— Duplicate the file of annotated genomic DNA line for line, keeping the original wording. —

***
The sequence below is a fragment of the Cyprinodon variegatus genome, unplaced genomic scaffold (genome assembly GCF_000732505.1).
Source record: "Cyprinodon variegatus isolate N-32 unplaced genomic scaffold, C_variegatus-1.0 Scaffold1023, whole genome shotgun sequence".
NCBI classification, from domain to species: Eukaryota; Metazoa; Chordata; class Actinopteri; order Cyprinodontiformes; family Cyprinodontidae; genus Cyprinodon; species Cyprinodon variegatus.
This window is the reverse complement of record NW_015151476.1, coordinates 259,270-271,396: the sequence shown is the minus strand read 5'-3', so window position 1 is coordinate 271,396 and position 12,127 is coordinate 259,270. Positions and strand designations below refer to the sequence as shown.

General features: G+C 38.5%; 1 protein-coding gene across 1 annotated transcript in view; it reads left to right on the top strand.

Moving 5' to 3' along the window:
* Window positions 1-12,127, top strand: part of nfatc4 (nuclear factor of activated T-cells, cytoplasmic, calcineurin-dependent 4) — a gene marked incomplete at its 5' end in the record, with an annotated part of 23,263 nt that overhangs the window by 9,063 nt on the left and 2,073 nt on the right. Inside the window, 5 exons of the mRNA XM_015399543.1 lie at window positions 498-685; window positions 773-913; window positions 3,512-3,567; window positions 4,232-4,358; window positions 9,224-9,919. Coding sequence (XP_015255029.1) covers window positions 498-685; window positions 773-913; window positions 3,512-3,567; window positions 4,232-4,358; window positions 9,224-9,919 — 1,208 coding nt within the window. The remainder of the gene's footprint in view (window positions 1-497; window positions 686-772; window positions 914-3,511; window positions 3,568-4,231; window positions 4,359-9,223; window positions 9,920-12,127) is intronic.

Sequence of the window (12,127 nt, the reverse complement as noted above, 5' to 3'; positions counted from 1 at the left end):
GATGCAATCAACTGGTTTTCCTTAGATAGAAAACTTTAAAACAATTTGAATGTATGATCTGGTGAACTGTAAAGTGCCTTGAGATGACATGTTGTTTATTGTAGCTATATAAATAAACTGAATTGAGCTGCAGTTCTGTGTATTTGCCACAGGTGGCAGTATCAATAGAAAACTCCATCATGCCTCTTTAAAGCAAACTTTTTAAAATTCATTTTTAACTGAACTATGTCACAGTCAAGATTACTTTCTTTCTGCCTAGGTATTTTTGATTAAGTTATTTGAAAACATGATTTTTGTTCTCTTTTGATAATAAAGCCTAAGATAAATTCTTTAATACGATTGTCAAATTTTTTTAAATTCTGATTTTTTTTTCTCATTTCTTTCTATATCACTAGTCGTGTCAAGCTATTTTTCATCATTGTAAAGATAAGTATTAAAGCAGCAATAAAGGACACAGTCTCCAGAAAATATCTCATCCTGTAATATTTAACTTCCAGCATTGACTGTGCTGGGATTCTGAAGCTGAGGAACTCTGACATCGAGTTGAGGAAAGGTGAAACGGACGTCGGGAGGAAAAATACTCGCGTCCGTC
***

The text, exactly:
The sequence below is a fragment of the Cyprinodon variegatus genome, unplaced genomic scaffold (genome assembly GCF_000732505.1).
Source record: "Cyprinodon variegatus isolate N-32 unplaced genomic scaffold, C_variegatus-1.0 Scaffold1023, whole genome shotgun sequence".
NCBI classification, from domain to species: Eukaryota; Metazoa; Chordata; class Actinopteri; order Cyprinodontiformes; family Cyprinodontidae; genus Cyprinodon; species Cyprinodon variegatus.
This window is the reverse complement of record NW_015151476.1, coordinates 259,270-271,396: the sequence shown is the minus strand read 5'-3', so window position 1 is coordinate 271,396 and position 12,127 is coordinate 259,270. Positions and strand designations below refer to the sequence as shown.

General features: G+C 38.5%; 1 protein-coding gene across 1 annotated transcript in view; it reads left to right on the top strand.

Moving 5' to 3' along the window:
* Window positions 1-12,127, top strand: part of nfatc4 (nuclear factor of activated T-cells, cytoplasmic, calcineurin-dependent 4) — a gene marked incomplete at its 5' end in the record, with an annotated part of 23,263 nt that overhangs the window by 9,063 nt on the left and 2,073 nt on the right. Inside the window, 5 exons of the mRNA XM_015399543.1 lie at window positions 498-685; window positions 773-913; window positions 3,512-3,567; window positions 4,232-4,358; window positions 9,224-9,919. Coding sequence (XP_015255029.1) covers window positions 498-685; window positions 773-913; window positions 3,512-3,567; window positions 4,232-4,358; window positions 9,224-9,919 — 1,208 coding nt within the window. The remainder of the gene's footprint in view (window positions 1-497; window positions 686-772; window positions 914-3,511; window positions 3,568-4,231; window positions 4,359-9,223; window positions 9,920-12,127) is intronic.

Sequence of the window (12,127 nt, the reverse complement as noted above, 5' to 3'; positions counted from 1 at the left end):
GATGCAATCAACTGGTTTTCCTTAGATAGAAAACTTTAAAACAATTTGAATGTATGATCTGGTGAACTGTAAAGTGCCTTGAGATGACATGTTGTTTATTGTAGCTATATAAATAAACTGAATTGAGCTGCAGTTCTGTGTATTTGCCACAGGTGGCAGTATCAATAGAAAACTCCATCATGCCTCTTTAAAGCAAACTTTTTAAAATTCATTTTTAACTGAACTATGTCACAGTCAAGATTACTTTCTTTCTGCCTAGGTATTTTTGATTAAGTTATTTGAAAACATGATTTTTGTTCTCTTTTGATAATAAAGCCTAAGATAAATTCTTTAATACGATTGTCAAATTTTTTTAAATTCTGATTTTTTTTTCTCATTTCTTTCTATATCACTAGTCGTGTCAAGCTATTTTTCATCATTGTAAAGATAAGTATTAAAGCAGCAATAAAGGACACAGTCTCCAGAAAATATCTCATCCTGTAATATTTAACTTCCAGCATTGACTGTGCTGGGATTCTGAAGCTGAGGAACTCTGACATCGAGTTGAGGAAAGGTGAAACGGACGTCGGGAGGAAAAATACTCGCGTCCGTC